From The Conversation: Guide to the Classics–Michel De Montaigne’s Essays

Montaigne is perhaps the most widely celebrated essayist in the Western Canon. And it is his essays that have also elevated him to classic status not only in literature but also philosophy. The two are often thought to go together harmoniously, yet literature shows a tact which philosophy often brusques aside for concatenation. Montaigne is rare in his ability to reflect on the mundane without attempting to subsume it within a grand imperial theory. Matthew Sharpe at The Conversation writes that in doing so Montaigne could be said to have inspired our modern age, yet speculates also the various ways in which Montaigne himself might have been inspired to write what he supposedly invented. One possibility might not have been so much an inspiration as a recourse. Sharpe writes:

Michel Eyquem de Montaigne (1533  1592)

Michel Eyquem de Montaigne (1533 1592)

Some scholars argued that Montaigne began writing his essays as a want-to-be Stoic, hardening himself against the horrors of the French civil and religious wars, and his grief at the loss of his best friend Etienne de La Botie through dysentery.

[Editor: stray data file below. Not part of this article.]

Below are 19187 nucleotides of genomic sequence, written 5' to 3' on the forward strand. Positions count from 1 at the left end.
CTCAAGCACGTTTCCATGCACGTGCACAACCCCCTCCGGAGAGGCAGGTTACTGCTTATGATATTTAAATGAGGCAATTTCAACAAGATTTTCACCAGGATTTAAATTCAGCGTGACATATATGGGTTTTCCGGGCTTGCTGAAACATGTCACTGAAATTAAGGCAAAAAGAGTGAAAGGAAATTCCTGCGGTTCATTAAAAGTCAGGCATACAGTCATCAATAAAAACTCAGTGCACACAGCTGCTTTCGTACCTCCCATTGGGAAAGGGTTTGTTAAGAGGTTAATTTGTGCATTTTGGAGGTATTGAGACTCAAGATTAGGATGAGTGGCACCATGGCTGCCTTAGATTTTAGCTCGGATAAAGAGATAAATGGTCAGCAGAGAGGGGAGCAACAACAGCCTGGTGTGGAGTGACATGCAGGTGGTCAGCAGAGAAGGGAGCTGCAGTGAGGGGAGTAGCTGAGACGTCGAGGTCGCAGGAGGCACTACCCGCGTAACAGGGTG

Certainly, for Montaigne, as for ancient thinkers led by his favourites, Plutarch and the Roman Stoic Seneca, philosophy was not solely about constructing theoretical systems, writing books and articles. It was what one more recent admirer of Montaigne has called a way of life.

Montaigne has little time for forms of pedantry that value learning as a means to insulate scholars from the world, rather than opening out onto it.

He writes:

Either our reason mocks us or it ought to have no other aim but our contentment.


We are great fools. He has passed over his life in idleness, we say: I have done nothing today. What? have you not lived? that is not only the fundamental, but the most illustrious of all your occupations.

A great irony is in Montaigne’s urging the reader to go out and live while he himself remained cloistered in the library. But living in his time might have meant either witnessing or partaking in the horrors of the French Civil War. Isn’t there also the notion that life can be lived more beautifully within the mind, a reason that must also have compelledMontaigne to seclude himself? These kinds of ironies and paradoxes crop up again and again not only with Montaigne, but also with others that would be less welcoming of having them illuminated. Montaigne would embrace them.

Read his full post at The Conversation

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